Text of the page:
Good People. Good Spirits. Good Times.
In 2009, we set out to make the best Vodka in New York. Today that may sound ambitious with over 150 licensed distillers currently operating in the State, but back then we were only 1 of 5 New York spirits producers. We were learning with each batch, not knowing we were on the ground floor of the craft spirits movement in New York State.
Today, we operate out of an 8,000 square foot facility, but it wasn’t like that in the beginning. We initially shared space at another farm distillery in Gardiner, New York. Space was tight, but we made it work. It was here that my passion for making spirits began and Prohibition Distillery was born. There was no step by step instructions for what we were doing, so we learned through trial and error and many searches on Google. Yes, Google.
Back then, people thought craft brands were “interesting” due to the nuances between each batch, but to me “interesting” just felt like another word for indifference. It was neither good nor bad. We threw out a lot of “interesting” batches in the early days and still do today. I wanted to make spirits that were consistent from bottle to bottle. This led to the development of our proprietary charcoal filtration process.
Following the implementation of our new filtration method, we noticed that consumers’ eyebrows started to “pop up” with disbelief by saying “I can’t believe this is vodka. It is so smooth.” That same year we won the best Vodka at the New York International Spirits Competition, received a 90 rating at the Beverage Tasting Institute, and a gold medal at the San Francisco World Spirits Competition. I set out to make the best vodka in New York, but in turn, began getting recognition amongst the best in the world.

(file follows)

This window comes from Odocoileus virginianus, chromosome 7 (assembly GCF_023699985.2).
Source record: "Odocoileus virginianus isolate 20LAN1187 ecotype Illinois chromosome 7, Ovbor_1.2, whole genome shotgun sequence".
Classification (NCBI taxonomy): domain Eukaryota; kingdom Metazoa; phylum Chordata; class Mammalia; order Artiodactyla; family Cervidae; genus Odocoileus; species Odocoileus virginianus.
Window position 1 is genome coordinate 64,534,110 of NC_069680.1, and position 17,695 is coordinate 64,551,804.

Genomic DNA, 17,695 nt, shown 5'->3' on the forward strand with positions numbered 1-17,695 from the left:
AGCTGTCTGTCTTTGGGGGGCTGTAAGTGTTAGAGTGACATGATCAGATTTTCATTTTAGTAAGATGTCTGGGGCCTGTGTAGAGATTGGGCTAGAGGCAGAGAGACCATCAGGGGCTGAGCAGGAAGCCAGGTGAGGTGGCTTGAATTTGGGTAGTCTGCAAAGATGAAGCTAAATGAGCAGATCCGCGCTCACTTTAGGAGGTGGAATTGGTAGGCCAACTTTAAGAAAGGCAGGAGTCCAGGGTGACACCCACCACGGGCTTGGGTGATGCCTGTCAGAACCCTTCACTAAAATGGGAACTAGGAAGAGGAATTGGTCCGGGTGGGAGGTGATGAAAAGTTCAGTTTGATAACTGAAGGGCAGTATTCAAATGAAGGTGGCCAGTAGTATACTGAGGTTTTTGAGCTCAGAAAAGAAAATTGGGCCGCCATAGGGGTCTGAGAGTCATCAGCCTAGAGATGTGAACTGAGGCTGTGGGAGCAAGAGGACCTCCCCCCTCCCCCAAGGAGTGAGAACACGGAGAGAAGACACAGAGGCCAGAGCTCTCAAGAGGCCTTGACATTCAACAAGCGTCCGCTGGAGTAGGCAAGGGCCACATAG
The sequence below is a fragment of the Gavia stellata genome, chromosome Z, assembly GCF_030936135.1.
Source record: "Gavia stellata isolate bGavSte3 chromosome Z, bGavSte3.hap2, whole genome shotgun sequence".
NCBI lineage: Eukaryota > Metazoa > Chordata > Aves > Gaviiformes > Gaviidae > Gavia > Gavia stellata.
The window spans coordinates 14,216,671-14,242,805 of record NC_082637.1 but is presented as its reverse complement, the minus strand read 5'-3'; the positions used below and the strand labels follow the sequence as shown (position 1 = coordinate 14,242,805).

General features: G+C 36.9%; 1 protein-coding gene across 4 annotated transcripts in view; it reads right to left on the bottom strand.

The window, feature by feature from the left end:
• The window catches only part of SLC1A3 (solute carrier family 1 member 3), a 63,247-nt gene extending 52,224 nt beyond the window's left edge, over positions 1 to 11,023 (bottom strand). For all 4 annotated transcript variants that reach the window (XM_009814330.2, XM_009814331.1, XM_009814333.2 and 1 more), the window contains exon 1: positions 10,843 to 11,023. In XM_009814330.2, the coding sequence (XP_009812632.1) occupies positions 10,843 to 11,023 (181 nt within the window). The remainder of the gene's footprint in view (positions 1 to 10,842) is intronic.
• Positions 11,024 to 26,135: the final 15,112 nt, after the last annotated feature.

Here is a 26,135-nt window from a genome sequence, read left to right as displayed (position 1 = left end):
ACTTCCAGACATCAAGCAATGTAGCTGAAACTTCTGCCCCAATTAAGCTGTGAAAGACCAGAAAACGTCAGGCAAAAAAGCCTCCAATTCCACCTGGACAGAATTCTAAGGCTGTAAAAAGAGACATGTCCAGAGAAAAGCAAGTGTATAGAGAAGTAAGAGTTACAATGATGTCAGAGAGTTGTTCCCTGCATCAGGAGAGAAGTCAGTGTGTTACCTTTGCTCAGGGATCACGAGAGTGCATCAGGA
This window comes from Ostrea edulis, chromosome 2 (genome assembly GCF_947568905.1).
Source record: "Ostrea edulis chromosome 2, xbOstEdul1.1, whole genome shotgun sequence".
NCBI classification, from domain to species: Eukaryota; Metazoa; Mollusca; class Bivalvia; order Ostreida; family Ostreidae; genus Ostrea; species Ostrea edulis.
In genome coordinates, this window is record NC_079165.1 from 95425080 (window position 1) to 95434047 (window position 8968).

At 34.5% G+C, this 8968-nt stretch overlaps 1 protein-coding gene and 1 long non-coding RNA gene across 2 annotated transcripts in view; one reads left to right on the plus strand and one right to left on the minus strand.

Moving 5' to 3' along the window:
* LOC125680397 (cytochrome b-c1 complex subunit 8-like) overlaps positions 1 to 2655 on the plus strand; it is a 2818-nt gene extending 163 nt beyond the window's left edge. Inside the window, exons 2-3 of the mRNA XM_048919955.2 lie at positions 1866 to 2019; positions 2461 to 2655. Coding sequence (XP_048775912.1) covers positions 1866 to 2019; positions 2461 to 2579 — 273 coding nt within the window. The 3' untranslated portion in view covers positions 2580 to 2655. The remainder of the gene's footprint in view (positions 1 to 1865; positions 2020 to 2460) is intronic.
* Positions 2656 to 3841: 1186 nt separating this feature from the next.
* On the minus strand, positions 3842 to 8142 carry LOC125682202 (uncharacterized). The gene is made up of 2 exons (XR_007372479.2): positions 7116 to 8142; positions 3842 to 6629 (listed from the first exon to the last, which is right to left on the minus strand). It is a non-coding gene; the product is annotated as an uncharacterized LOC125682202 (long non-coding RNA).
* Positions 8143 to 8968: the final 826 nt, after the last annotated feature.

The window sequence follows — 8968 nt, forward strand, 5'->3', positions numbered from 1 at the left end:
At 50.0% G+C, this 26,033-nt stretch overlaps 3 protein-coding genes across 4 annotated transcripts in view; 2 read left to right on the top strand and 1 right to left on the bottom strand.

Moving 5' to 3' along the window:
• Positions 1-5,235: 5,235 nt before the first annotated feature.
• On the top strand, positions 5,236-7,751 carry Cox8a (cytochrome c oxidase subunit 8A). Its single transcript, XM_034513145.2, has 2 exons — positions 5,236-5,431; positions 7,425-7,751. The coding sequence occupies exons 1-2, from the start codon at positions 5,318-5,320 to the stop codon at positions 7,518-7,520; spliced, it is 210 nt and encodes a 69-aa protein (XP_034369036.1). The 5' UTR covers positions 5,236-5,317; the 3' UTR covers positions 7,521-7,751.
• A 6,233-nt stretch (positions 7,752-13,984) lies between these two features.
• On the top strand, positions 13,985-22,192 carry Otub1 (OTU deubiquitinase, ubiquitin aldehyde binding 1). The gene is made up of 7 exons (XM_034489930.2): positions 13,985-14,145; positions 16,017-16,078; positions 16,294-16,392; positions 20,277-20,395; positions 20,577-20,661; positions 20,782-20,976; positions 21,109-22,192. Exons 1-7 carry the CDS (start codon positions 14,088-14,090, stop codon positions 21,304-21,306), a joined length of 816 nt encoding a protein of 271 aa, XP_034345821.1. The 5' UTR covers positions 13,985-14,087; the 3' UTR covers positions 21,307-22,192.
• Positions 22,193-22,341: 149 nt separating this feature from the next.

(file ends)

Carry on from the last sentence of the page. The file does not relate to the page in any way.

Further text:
We quickly outgrew our space and set out to find a building with high ceilings, clean water, and low rent in New York. After months of searching, I received a phone call asking me to take a ride out to Roscoe, New York. I was told Roscoe was the home of American fly fishing and the Beaverkill and Willowemoc Rivers, which are amongst the cleanest bodies of water in North America. It sounded perfect, so I headed to the Catskills.
Turning onto Union Street, I saw the old Roscoe Firehouse (built-in 1929) with its 30-foot ceilings and the VFW Hall (built-in 1944) next door. The buildings needed a lot of work, but they had everything we needed. I quickly realized that Roscoe was the quintessential small town, filled with people who had hearts as big as the Catskill Mountains that surround them. High ceilings, good people, and clean water. We were at home.
My excitement for making spirits and my passion for learning about them began to accelerate. Unlike other spirits, vodka is required to be odorless, so I worked tirelessly to make “clean cuts”. During the distilling process, a distiller makes “cuts”, which means separating the good alcohol from the bad using taste and smell. The distillation run is divided into three separate parts: heads (think nail polish remover), hearts (ethanol, the good stuff), and tails (the end of the run). It took a lot of tinkering, but we got our cuts right.
The ability to make good cuts and our love to experiment allowed us to confidently branch out to make gin and bourbon. When making our bourbon, we select the finest grains and make good cuts before the spirits are entered into new charred white oak barrels. We then wait patiently. Time is the secret to making good whiskey. While we have many loyal fans of our whiskey, I think the best ones are yet to come.